Yakima Project “Flip-Flop” Operations Underway
Annette Ross, (208) 378-5322, firstname.lastname@example.org
For Release: August 20, 2018
YAKIMA, Wash. – To aid in successful spawning and incubation of the Chinook salmon eggs in the Yakima basin, the Bureau of Reclamation has begun its annual “flip-flop” operation. Flows out of Keechelus and Cle Elum reservoirs in the upper Yakima River basin will be gradually reduced while increasing flows from Kachess and Rimrock reservoirs. This operation will affect flows in the Tieton and Naches rivers, and Kachess Reservoir flows into Lake Easton in the upper basin.
The purpose of the “flip-flop” operation is to achieve and maintain relatively low flows in the upper Yakima, Cle Elum, and Bumping rivers where the spring Chinook salmon spawn. These lower flows are closer to natural flow conditions. Additionally, impacts on irrigation water supply are reduced by allowing for lower flow releases throughout the winter to improve reservoir storage for the coming season.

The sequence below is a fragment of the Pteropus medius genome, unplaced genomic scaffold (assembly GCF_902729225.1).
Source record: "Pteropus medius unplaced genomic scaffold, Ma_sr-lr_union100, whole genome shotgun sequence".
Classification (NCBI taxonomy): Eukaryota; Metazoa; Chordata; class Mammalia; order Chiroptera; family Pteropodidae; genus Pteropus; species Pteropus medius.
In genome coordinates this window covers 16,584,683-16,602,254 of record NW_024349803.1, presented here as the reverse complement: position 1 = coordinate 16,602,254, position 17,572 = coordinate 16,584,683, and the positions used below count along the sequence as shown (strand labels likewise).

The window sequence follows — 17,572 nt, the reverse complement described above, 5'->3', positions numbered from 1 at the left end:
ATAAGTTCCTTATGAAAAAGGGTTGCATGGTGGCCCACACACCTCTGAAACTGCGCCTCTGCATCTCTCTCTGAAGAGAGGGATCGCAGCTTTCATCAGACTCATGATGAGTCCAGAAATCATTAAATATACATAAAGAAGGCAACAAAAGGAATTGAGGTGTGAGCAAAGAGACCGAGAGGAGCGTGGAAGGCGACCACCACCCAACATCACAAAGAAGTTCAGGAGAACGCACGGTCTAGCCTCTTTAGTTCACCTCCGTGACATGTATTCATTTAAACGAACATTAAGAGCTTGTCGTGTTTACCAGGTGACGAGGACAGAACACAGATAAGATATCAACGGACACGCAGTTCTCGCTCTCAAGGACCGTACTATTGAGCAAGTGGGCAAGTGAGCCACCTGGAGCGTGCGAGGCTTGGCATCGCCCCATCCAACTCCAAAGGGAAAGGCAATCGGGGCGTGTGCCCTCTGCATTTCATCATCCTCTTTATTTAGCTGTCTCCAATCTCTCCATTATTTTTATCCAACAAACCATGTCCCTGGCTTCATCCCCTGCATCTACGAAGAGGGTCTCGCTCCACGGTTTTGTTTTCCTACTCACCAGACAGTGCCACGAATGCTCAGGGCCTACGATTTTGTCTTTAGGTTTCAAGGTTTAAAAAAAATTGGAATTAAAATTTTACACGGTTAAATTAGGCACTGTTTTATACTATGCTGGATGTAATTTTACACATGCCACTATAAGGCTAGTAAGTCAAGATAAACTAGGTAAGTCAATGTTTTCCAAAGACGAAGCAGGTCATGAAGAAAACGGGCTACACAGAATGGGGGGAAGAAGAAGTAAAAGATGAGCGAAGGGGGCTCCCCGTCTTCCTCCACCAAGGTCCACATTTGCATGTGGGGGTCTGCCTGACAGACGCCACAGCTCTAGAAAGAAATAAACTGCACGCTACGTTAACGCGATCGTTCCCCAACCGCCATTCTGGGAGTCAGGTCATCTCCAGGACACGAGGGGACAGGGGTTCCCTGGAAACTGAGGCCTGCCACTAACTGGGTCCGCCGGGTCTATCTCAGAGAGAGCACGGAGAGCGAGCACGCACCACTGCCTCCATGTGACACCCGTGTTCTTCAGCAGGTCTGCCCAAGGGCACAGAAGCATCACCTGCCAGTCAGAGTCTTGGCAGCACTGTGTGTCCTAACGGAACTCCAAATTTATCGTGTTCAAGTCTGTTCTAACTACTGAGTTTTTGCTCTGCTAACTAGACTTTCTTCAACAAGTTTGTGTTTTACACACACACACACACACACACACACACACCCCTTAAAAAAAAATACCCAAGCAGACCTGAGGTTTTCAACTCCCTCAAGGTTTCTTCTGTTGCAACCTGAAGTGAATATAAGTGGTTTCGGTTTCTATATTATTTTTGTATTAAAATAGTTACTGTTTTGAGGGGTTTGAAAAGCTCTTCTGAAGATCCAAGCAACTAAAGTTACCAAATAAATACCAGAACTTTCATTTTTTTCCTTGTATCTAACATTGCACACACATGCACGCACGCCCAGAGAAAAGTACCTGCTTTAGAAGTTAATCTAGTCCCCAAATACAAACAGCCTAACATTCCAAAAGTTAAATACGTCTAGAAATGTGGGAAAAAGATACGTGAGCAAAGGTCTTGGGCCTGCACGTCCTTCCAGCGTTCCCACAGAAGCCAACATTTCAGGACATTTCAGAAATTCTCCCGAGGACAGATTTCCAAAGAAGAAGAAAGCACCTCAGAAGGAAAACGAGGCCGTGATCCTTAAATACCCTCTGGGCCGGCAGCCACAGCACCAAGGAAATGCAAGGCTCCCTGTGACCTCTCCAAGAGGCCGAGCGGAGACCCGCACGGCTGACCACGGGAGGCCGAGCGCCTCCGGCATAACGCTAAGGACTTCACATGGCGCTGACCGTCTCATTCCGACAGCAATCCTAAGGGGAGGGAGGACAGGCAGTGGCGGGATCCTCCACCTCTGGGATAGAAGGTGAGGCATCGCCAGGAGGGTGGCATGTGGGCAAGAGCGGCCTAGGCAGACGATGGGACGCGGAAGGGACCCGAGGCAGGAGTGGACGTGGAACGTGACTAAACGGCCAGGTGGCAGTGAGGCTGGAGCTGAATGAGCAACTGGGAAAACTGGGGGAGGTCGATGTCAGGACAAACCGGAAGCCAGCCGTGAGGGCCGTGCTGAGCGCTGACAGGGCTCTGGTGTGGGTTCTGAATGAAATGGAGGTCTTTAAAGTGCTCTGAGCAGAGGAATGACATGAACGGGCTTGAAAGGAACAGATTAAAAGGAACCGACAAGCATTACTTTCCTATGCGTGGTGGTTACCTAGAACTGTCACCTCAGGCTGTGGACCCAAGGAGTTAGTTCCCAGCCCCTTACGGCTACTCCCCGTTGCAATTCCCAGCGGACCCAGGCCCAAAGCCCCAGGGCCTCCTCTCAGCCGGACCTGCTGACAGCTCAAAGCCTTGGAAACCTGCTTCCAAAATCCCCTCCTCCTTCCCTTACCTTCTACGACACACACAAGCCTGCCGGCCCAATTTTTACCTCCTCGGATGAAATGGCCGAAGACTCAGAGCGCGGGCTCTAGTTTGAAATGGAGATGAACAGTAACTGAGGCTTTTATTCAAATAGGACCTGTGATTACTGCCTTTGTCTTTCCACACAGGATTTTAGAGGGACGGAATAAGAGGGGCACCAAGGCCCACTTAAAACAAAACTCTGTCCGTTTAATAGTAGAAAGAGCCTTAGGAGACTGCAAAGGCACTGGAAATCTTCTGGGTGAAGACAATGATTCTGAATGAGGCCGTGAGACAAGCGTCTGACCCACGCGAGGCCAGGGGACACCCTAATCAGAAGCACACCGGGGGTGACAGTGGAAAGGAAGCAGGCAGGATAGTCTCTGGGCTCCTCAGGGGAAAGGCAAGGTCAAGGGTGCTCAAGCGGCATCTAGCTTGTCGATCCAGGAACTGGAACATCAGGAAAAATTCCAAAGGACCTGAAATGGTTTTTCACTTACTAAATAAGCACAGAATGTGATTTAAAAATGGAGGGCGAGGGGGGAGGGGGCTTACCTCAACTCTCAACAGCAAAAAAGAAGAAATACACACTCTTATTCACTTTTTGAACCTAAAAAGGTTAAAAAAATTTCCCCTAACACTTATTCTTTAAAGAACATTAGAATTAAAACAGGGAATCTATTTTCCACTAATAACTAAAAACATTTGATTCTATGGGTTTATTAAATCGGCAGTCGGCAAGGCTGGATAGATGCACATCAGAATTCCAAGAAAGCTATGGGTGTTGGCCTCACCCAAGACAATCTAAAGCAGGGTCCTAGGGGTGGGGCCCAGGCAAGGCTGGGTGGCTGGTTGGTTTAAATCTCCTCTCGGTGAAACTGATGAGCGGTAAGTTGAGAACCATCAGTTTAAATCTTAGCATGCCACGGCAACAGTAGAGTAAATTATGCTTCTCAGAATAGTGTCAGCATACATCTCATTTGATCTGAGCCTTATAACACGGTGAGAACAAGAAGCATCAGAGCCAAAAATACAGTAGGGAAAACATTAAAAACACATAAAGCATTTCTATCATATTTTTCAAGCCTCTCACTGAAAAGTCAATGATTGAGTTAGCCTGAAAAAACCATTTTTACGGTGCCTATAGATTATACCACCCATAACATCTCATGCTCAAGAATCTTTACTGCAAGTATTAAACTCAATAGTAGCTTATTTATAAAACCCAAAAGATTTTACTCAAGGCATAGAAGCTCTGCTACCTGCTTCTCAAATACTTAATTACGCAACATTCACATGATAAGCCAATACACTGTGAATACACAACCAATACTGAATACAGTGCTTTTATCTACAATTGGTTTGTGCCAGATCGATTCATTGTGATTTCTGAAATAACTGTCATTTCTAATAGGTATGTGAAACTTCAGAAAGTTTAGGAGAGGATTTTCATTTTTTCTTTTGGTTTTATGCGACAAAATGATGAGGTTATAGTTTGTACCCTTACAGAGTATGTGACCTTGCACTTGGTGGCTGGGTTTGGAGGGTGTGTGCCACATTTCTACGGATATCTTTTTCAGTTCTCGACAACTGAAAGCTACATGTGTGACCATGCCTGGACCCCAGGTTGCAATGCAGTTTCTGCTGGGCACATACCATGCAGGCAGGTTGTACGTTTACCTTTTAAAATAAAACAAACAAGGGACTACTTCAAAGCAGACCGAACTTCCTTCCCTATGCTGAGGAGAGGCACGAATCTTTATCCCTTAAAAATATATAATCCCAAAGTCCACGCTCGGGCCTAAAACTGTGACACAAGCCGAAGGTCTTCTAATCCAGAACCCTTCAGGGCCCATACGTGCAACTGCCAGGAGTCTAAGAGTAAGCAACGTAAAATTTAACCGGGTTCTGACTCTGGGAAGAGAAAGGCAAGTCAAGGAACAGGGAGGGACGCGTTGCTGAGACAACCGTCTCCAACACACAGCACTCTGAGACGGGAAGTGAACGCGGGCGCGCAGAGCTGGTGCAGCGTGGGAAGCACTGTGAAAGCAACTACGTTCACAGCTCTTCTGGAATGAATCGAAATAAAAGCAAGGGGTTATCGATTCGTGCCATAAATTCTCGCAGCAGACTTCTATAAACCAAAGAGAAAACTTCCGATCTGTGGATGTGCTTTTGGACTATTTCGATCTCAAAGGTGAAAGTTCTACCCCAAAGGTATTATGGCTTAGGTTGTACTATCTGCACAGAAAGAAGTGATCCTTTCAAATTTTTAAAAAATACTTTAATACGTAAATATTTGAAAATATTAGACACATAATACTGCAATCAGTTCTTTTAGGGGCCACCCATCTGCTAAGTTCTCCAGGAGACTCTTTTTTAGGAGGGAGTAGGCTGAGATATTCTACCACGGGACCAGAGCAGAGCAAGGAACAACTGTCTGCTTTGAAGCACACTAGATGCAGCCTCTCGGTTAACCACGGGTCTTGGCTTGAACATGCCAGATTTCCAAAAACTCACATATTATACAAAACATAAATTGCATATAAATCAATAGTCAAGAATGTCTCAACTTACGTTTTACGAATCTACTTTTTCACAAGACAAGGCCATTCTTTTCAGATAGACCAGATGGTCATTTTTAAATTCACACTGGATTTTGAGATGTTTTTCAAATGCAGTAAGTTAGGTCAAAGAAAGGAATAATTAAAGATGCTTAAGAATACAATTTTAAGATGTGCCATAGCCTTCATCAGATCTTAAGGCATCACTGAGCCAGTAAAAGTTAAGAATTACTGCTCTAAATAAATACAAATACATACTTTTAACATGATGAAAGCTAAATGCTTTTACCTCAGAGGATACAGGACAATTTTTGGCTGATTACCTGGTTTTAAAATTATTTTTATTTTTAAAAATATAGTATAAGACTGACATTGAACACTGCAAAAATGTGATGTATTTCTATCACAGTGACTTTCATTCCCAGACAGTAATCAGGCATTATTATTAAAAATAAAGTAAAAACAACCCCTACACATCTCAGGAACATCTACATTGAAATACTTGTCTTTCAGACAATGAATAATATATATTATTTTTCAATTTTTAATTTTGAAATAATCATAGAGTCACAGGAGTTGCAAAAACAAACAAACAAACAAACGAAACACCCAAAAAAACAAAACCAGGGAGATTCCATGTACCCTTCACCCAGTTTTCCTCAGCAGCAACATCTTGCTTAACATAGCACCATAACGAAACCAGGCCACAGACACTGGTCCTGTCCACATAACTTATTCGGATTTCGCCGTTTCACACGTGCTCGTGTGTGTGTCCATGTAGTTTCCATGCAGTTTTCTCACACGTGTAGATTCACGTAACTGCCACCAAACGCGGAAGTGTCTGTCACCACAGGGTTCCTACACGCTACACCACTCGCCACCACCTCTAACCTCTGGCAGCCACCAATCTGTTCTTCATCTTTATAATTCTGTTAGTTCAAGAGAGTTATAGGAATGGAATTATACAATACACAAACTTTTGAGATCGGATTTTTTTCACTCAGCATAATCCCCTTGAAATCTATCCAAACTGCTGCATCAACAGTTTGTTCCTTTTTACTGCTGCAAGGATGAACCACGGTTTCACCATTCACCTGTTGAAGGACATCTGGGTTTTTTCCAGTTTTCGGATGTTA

As part of the process, on or about Sept. 4, Reclamation will begin diverting water down the Kittitas Reclamation District’s Spillway 1146 into the Yakima River near Thorp. Buoys will be in place from Sept. 4 or 5 until soon after the flow from Spillway 1146 stops in mid-October. For safety reasons, recreationists are strongly advised to portage around the buoys and stay out of the dangerously turbulent flows.
“Those who are enjoying the river should avoid the area where the spillway water pours into the river,” said Chuck Garner, Yakima Project River Operations supervisor.
Flows out of Cle Elum Reservoir have been gradually decreasing since July 26 from a high of 3,772 cubic feet per second (cfs) and will continue to decline to a low of about 200 cfs around Sept. 10. Flows from Rimrock Reservoir are expected to be between 1,000 and 1,500 cfs by Sept. 1 and increase to between 1,800 and 2,400 cfs by mid-September, depending on irrigation demands and weather conditions. Rimrock outflows will begin to decrease in late September and will be at the minimum winter flow by Oct. 22.
Streamflow changes will occur gradually during the Labor Day holiday weekend. Streamflow information can be obtained from Reclamation’s website at https://www.usbr.gov/pn/hydromet/yakima/index.html.
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